1 of 7Image
Despite declining attendance rates at technology exhibitions in recent years, BETT has thrived.
Started in the mid 1980s, the technology-in-education show has continually attracted a healthy number of visitors, including — curiously for a term-time Wednesday — a lot of teachers.
This year's event runs until Saturday at London's Olympia and fills both floors of both the National and Grand Halls.
The 700 exhibitors include the usual big names — Microsoft, Apple, Dell and Oracle among them — plus a raft of lesser-known niche players displaying a host of innovative software.
The government has also played its part, with an opening keynote from schools minister Jim Knight, who is keen to see both open-source and proprietary software included in the school curriculum.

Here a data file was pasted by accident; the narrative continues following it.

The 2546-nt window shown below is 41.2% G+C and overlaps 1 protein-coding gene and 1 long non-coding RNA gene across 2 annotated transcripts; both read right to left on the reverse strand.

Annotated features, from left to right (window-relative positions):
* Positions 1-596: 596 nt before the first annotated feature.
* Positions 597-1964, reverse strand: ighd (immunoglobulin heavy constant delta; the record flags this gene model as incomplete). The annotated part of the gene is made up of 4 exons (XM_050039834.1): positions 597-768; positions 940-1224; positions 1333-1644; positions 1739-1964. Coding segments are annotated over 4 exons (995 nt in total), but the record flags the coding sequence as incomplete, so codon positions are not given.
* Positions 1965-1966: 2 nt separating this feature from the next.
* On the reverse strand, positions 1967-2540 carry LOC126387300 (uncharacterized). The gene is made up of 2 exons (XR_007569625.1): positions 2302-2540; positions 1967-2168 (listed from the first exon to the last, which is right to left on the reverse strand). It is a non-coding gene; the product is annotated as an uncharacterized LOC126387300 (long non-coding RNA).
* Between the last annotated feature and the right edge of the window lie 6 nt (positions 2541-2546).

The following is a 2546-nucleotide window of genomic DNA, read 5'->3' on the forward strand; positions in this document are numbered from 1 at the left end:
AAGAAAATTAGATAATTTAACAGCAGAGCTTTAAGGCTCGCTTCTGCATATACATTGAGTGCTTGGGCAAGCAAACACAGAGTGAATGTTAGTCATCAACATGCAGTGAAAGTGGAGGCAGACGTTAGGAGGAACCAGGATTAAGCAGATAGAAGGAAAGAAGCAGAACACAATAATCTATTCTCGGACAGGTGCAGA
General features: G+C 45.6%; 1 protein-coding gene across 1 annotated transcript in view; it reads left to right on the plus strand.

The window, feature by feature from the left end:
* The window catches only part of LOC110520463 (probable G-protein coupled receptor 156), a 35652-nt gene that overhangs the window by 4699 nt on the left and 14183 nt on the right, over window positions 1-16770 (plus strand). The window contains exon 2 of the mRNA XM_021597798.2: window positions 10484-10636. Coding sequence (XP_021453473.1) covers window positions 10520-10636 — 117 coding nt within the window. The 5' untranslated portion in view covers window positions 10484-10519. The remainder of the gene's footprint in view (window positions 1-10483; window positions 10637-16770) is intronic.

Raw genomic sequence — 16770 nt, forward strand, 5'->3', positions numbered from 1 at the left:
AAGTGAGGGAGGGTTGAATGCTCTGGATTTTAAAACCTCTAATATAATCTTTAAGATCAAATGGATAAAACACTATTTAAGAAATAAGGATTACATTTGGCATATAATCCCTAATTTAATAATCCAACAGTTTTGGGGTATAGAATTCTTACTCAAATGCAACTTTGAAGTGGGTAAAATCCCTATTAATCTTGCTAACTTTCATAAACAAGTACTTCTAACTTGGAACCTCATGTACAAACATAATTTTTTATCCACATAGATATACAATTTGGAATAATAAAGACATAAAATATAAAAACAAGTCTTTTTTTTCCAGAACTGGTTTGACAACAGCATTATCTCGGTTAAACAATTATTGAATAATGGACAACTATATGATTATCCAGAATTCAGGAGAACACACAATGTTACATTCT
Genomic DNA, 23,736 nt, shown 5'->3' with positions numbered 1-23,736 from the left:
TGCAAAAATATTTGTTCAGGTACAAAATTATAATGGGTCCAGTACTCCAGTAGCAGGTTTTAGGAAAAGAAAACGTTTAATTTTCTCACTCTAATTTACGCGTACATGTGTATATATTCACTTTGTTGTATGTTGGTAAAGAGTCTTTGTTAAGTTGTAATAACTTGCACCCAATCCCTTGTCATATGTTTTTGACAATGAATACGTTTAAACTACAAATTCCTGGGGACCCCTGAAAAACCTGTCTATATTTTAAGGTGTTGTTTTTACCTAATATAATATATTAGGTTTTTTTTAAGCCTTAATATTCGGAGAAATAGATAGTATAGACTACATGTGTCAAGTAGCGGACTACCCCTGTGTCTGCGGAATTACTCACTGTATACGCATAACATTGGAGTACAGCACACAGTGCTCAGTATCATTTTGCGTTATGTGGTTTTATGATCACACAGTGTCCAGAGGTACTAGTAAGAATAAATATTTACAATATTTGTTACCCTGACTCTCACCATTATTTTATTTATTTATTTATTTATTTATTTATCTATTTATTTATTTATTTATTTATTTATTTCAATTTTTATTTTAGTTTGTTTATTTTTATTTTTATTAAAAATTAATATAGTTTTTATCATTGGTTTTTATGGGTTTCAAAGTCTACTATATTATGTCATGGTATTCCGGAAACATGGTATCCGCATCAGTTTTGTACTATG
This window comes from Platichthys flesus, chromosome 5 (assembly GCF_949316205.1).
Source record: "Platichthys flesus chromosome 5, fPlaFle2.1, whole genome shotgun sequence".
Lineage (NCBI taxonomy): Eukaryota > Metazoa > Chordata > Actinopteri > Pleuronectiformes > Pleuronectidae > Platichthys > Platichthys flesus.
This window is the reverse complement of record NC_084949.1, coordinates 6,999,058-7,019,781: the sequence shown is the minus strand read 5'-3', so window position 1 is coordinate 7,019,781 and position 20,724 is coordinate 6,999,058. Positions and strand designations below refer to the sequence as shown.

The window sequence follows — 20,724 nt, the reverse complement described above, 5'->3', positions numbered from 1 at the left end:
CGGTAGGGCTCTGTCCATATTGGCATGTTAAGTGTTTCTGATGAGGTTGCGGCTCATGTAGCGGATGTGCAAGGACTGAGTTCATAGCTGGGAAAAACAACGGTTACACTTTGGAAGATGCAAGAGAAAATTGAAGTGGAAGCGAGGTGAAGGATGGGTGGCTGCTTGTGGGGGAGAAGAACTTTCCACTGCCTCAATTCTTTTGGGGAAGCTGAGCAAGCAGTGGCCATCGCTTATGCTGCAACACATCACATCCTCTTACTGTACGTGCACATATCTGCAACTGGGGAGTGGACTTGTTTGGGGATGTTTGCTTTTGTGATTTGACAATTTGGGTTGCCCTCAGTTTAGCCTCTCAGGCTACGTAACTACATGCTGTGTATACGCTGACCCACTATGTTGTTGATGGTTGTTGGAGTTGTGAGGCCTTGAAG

Microsoft held one of the most prominent positions at the show, with two large stands inside the main entrance.
However, it didn't take long for Redmond's outpost to come under fire, as government IT adviser Becta released a report urging schools not to deploy the company's latest software, Windows Vista and Office 2007.
Microsoft was unfazed, springing back with an upbeat riposte.
The software giant was keener to focus on its flagship educational product, the Microsoft Learning Gateway, a collaborative platform based on SharePoint for running VoIP, mail and Web 2.0 applications in schools.
Full marks to the organisers for their skills in juxtaposition: Apple's bold positioning next to Microsoft generated a stream of competitive banter throughout the show.